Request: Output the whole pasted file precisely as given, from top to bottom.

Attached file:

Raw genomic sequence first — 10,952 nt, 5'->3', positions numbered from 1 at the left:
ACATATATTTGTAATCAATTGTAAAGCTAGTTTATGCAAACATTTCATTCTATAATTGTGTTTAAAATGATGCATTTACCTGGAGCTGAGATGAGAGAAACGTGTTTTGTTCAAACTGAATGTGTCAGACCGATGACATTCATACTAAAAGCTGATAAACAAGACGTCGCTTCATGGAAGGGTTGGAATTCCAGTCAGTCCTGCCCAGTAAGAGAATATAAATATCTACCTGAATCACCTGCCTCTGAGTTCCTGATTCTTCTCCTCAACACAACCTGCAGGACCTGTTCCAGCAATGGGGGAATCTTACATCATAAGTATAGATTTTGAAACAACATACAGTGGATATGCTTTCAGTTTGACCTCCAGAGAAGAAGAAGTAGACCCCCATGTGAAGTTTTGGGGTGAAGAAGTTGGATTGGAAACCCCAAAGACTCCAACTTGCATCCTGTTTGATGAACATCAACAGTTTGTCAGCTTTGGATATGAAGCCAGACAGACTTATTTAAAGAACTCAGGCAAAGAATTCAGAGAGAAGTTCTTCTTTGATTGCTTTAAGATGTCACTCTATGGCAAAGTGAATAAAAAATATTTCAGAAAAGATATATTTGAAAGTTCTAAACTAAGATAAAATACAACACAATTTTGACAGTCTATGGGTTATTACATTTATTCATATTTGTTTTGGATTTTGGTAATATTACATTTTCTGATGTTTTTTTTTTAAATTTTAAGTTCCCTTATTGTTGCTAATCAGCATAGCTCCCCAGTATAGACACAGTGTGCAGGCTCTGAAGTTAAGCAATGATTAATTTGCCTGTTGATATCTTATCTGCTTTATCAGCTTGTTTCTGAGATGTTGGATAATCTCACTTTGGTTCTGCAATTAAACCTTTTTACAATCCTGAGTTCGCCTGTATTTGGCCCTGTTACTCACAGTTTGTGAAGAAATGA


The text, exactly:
Raw genomic sequence first — 10,952 nt, 5'->3', positions numbered from 1 at the left:
ACATATATTTGTAATCAATTGTAAAGCTAGTTTATGCAAACATTTCATTCTATAATTGTGTTTAAAATGATGCATTTACCTGGAGCTGAGATGAGAGAAACGTGTTTTGTTCAAACTGAATGTGTCAGACCGATGACATTCATACTAAAAGCTGATAAACAAGACGTCGCTTCATGGAAGGGTTGGAATTCCAGTCAGTCCTGCCCAGTAAGAGAATATAAATATCTACCTGAATCACCTGCCTCTGAGTTCCTGATTCTTCTCCTCAACACAACCTGCAGGACCTGTTCCAGCAATGGGGGAATCTTACATCATAAGTATAGATTTTGAAACAACATACAGTGGATATGCTTTCAGTTTGACCTCCAGAGAAGAAGAAGTAGACCCCCATGTGAAGTTTTGGGGTGAAGAAGTTGGATTGGAAACCCCAAAGACTCCAACTTGCATCCTGTTTGATGAACATCAACAGTTTGTCAGCTTTGGATATGAAGCCAGACAGACTTATTTAAAGAACTCAGGCAAAGAATTCAGAGAGAAGTTCTTCTTTGATTGCTTTAAGATGTCACTCTATGGCAAAGTGAATAAAAAATATTTCAGAAAAGATATATTTGAAAGTTCTAAACTAAGATAAAATACAACACAATTTTGACAGTCTATGGGTTATTACATTTATTCATATTTGTTTTGGATTTTGGTAATATTACATTTTCTGATGTTTTTTTTTTAAATTTTAAGTTCCCTTATTGTTGCTAATCAGCATAGCTCCCCAGTATAGACACAGTGTGCAGGCTCTGAAGTTAAGCAATGATTAATTTGCCTGTTGATATCTTATCTGCTTTATCAGCTTGTTTCTGAGATGTTGGATAATCTCACTTTGGTTCTGCAATTAAACCTTTTTACAATCCTGAGTTCGCCTGTATTTGGCCCTGTTACTCACAGTTTGTGAAGAAATGA